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Thomas Reid and "the way of ideas"

Author: Roger D Gallie
Publisher: Dordrecht, Netherlands ; Boston : Kluwer Academic, ©1989.
Series: Philosophical studies series, v. 45.
Edition/Format:   book_printbook : EnglishView all editions and formats

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Additional Physical Format: Online version:
Gallie, Roger D.
Thomas Reid and "the way of ideas".
Dordrecht, Netherlands ; Boston : Kluwer Academic, ©1989
Named Person: Thomas Reid; Thomas Reid; Thomas Reid; Thomas (Philosoph) Reid
Document Type: Book
All Authors / Contributors: Roger D Gallie
ISBN: 0792303903 9780792303909
OCLC Number: 19970180
Description: xxi, 287 pages ; 23 cm.
Contents: I: Investigating our Mental Powers.- 1.1 Hume: Thinking versus feeling.- 1.2 Reid: Conception versus sensation.- 1.3 Laws of our constitution and epistemologically prior principles.- 1.4 How to arrive at laws of nature.- 1.5 Scientific study of the mind?.- II: The Ideal Hypothesis.- 2.1 Ideas as objects of perception.- 2.2 Perception and impressions on the mind.- 2.3 Perception by way of perceiving images.- 2.4 Is the table we see an image?.- 2.5 The role of sensation in perception.- III: The Epistemological Role of Perception.- 3.1 Is there fallacy of the senses?.- 3.2 The appearance of objects to the eye.- 3.3 Reliance on the senses.- IV: The Constituents of Reality.- 4.1 The testimony of the senses and the world of material bodies.- 4.2 Primary versus secondary qualities.- 4.3 Colour versus shape.- 4.4 Are there other minds than mine?.- 4.5 An intelligent Author of Nature?.- V: What Words Signify.- 5.1 Locke's theory of signification.- 5.2 What proper names and general words signify according to Reid.- 5.3 Individual and general conceptions.- 5.4 Whether proper names signify attributes.- 5.5 The variety of objects of conception.- 5.6 Conceiving the real and the unreal.- 5.7 Attributions to conceivable individuals.- 5.8 Things objectively in my mind.- VI: Active Power.- 6.1 Knowingly giving rise to new actions.- 6.2 Locke on active power.- 6.3 Reid's account of active power.- 6.4 Difficulties within Reid's account.- 6.5 Divine prescience and active power.- 6.6 Is every future event already determined?.- 6.7 Moral attributions and active power.- VII; Causality.- 7.1 Concerning some criticisms of Hume's view of the causal principle.- 7.2 No proof of the causal principle available within Hume's philosophy.- 7.3 Past instances and the uniformity of nature.- 7.4 Presupposition and the authority of experience.- 7.5 Reid's notion of cause.- 7.6 Wisdom, prudence and causal law.- VIII: Identity and Continuity.- 8.1 The sameness of a person.- 8.2 Amnesia and the same person.- 8.3 The Brave Officer paradox.- 8.4 The sameness of plants and artefacts.- 8.5 What is found on entry into the self.- 8.6 Consciousness and awareness of self.- 8.7 Memories and personal identity.- IX: Of Common Sense and First Principles.- 9.1 How to detect first principles.- 9.2 First principles and modes of argument.- 9.3 Our faculties are not fallacious.- 9.4 The first principles to be employed in the investigation of the mind.- 9.5 Accounting for beliefs.- 9.6 First principles and judgments.- 9.7 Providential Naturalism.- Notes.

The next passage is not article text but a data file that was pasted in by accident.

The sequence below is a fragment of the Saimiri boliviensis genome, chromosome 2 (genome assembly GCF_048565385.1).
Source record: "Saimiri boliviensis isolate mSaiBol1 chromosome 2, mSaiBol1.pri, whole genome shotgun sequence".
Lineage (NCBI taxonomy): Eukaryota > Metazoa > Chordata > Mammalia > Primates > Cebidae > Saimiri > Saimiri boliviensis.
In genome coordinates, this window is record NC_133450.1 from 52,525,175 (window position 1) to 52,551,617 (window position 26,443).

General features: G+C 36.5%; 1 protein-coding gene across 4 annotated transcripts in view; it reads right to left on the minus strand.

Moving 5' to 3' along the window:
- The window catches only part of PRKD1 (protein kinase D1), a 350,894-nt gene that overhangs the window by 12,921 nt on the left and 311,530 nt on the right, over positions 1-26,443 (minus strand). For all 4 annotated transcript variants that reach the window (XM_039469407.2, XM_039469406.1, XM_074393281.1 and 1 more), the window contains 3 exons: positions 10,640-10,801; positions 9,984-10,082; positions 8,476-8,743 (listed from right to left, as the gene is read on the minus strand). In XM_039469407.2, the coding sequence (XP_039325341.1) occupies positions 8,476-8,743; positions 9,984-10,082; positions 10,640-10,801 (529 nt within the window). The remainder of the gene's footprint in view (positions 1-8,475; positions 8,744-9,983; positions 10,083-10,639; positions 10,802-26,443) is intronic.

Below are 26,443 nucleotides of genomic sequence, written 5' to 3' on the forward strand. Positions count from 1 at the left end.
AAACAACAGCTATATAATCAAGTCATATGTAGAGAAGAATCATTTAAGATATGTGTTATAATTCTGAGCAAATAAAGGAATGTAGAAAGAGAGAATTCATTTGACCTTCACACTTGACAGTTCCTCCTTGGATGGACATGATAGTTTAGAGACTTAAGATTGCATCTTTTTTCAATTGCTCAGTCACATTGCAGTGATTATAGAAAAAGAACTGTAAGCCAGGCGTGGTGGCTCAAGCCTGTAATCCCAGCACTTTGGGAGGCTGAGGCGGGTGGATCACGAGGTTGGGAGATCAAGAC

Series Title: Philosophical studies series, v. 45.
Responsibility: by Roger D. Gallie.


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